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The Carletonian

The Carletonian

Confessions of a 98th Percentile Neurotic

<ir="ltr" id="docs-internal-guid-97c4df5f-c447-cb42-c1cc-408531ba1041">Actually, I’ve tried sharing this story before—in high school, I attempted to publish a draft of this article in my school paper, but the administration wouldn’t let me, claiming that it was too controversial and personal and that I might regret it later. Well, it’s later, and I still regret not being able to say what I wanted to.

Most of my friends quickly discover that I’m just a teeny bit neurotic. I find it hard to go through life without mulling over every little aspect of my existence, even as I understand how petty and irrational the ruminations are.

In order to block these nagging thoughts, I need to distract myself, or else I start thinking this way again. Most of the activities I do are at least in part because they prevent me from thinking about the supposedly catastrophic state of my life. Granted, I do enjoy my activities. But even when I’m doing something I like, there can still be some panicky voice inside that makes me think, “What if?”

The People in White Coats give a name to this condition. They tell me I have “generalized anxiety disorder.” Well, I guess it’s somewhat satisfying to have a label to stick on myself, in the sense that it describes my experience. But it does no good to fix the problem. No, instead of solving the issue, knowing I have “generalized anxiety disorder” only makes me feel singled out, targeted, accused.

And I used to be less at peace with my state of mind. For about two years of high school, most mornings before classes I threw up. If I hadn’t eaten anything, I would have convulsions and dry heaves that felt even more miserable. Looking back, there was too much going on—too many pressures, both in and out of school. Every activity, every test, every day gave me flutters of panic. Throughout the day, I would be tense, jittery, and uncomfortable. It was near impossible to tolerate.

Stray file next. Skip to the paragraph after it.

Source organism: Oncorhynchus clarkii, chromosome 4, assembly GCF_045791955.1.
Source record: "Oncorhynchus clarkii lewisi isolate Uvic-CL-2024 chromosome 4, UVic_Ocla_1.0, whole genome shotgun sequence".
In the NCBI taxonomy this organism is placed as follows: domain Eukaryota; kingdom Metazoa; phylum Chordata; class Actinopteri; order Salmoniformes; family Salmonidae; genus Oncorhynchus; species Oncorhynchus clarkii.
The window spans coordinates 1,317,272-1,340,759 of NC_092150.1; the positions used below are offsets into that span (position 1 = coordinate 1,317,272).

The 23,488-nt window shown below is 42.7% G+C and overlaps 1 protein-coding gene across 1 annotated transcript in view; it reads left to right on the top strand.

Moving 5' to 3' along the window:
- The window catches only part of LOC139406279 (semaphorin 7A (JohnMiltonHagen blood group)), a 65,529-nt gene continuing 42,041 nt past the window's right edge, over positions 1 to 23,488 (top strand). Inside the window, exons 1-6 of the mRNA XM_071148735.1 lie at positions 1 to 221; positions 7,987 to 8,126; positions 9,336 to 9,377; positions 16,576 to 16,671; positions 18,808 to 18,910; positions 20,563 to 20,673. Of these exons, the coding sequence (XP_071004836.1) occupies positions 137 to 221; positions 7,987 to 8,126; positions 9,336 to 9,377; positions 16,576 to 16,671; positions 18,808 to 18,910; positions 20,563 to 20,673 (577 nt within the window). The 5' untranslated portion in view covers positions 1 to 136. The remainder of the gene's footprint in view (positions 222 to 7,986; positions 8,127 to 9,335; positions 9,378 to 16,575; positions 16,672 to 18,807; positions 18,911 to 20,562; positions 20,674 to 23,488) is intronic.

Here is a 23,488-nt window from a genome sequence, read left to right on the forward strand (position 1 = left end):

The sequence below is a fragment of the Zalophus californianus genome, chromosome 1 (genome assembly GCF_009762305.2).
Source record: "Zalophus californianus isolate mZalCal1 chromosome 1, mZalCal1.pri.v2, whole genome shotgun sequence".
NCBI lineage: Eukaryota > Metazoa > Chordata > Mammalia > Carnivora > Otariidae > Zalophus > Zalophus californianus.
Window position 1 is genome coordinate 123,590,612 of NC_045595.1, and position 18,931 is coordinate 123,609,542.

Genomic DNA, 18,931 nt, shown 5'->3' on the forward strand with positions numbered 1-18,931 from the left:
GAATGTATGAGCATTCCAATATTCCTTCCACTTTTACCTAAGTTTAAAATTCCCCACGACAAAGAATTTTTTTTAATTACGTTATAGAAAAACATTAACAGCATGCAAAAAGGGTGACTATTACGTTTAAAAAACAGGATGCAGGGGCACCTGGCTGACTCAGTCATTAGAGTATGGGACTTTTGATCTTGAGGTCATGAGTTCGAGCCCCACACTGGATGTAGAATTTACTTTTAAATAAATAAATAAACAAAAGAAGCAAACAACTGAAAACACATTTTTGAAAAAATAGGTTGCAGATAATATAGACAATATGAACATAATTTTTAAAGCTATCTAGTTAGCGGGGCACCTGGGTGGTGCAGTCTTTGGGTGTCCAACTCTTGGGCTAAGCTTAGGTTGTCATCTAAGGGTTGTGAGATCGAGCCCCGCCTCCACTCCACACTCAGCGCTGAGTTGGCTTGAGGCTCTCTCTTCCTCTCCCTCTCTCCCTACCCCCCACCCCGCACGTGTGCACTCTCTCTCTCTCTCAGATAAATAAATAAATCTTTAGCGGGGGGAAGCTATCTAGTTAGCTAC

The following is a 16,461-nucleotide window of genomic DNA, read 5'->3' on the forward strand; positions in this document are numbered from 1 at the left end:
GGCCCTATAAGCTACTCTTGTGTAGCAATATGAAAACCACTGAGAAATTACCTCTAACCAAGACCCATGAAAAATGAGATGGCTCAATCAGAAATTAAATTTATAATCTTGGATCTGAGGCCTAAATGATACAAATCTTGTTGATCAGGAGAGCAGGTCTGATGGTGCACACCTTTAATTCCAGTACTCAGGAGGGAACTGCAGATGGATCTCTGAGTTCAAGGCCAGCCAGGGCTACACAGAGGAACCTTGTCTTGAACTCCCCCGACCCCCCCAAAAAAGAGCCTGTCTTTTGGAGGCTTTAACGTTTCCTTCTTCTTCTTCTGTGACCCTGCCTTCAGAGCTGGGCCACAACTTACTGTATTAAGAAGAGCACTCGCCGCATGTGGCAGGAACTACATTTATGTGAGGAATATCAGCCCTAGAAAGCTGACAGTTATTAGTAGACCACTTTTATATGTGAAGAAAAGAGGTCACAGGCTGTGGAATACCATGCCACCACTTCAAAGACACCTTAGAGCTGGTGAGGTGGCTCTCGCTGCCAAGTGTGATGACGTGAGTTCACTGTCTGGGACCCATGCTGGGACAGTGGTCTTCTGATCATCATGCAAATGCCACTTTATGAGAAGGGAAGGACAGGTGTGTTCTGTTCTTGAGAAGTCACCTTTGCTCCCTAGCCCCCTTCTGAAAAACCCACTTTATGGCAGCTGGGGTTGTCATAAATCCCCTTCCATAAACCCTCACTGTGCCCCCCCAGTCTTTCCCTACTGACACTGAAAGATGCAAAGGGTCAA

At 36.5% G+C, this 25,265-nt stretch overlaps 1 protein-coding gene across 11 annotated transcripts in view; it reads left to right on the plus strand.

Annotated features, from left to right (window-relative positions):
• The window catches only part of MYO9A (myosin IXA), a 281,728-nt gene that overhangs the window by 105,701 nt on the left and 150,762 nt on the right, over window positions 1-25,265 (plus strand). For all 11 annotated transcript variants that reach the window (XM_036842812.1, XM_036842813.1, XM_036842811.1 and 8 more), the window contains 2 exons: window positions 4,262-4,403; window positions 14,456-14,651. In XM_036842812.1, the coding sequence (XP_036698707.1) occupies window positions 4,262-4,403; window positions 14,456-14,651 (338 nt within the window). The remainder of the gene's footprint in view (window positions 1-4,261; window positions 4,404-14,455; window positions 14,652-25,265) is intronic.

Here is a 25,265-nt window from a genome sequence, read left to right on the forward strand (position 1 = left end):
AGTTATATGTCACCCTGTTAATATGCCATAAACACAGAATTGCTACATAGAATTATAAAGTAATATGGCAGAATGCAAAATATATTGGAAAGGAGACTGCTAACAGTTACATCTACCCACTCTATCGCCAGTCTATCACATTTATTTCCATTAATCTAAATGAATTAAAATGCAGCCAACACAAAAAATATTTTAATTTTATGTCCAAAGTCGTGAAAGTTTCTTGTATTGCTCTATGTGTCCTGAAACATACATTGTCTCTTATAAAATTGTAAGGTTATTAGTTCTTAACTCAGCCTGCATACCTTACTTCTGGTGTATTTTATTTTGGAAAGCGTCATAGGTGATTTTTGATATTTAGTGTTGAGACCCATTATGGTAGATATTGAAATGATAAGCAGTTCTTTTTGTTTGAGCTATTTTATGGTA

I did as much as I could to decrease it all—in addition to seeing a therapist and taking SSRIs, I exercised, made myself busy with activities, meditated, read. But throughout high school, I never quite rose above it all. Even now, here at Carleton, where I’m surrounded by so many activities I love and people I enjoy being around, there are still moments when I feel stressed, or even anxious or panicky, and there are certainly moments when I worry about the future, or a class, or my life, or whatever. But I will say it’s much better now than ever. I finally feel comfortable enough to share this, for one.

Far too often, mental illness is swept under the rug of discussion, even as other forms of marginalization take the spotlight. Just look at what my high school did—and I was willing to share. And when we do discuss it, in many cases, mental illness is portrayed as something romantic and fascinating. The source of creativity, or the impetus of a moving struggle toward success. But the reality is very different. There’s not much good at all to say about a topic that’s responsible for harsh stigmas, little sympathy, and untold personal suffering. Carleton may be much more open about discussing mental health than my high school was, and much more than society as a whole, for that matter, but there’s still plenty of room for improvement, here and in the broader world.

As long as we ignore mental illness, or refuse to think of it as a real issue, or only talk about it in hushed whispers, we victimize millions, if not billions, of people who need help. I know I would’ve benefited from more support from people throughout my early life, but I felt too afraid to ask. Many others feel the same way, I know. And since mental illness is largely invisible, people won’t know to help unless the topic of mental health is breached. And to do that requires an environment conducive to discussing it.

It’s perfectly easy to say we should talk about mental health in practice. That doesn’t matter if we don’t do anything about it. There is, after all, a lot you can do. Talk about your own struggles and listen to others’. And when you need help, ask for it. Talk to your professors, your friends, your family when you need to. They’re here to help you. Don’t be afraid to see a therapist or take medication if you need to. If it helps you, it’s a good thing. Let’s stop the stigma. Let’s make mental health a positive topic of conversation.

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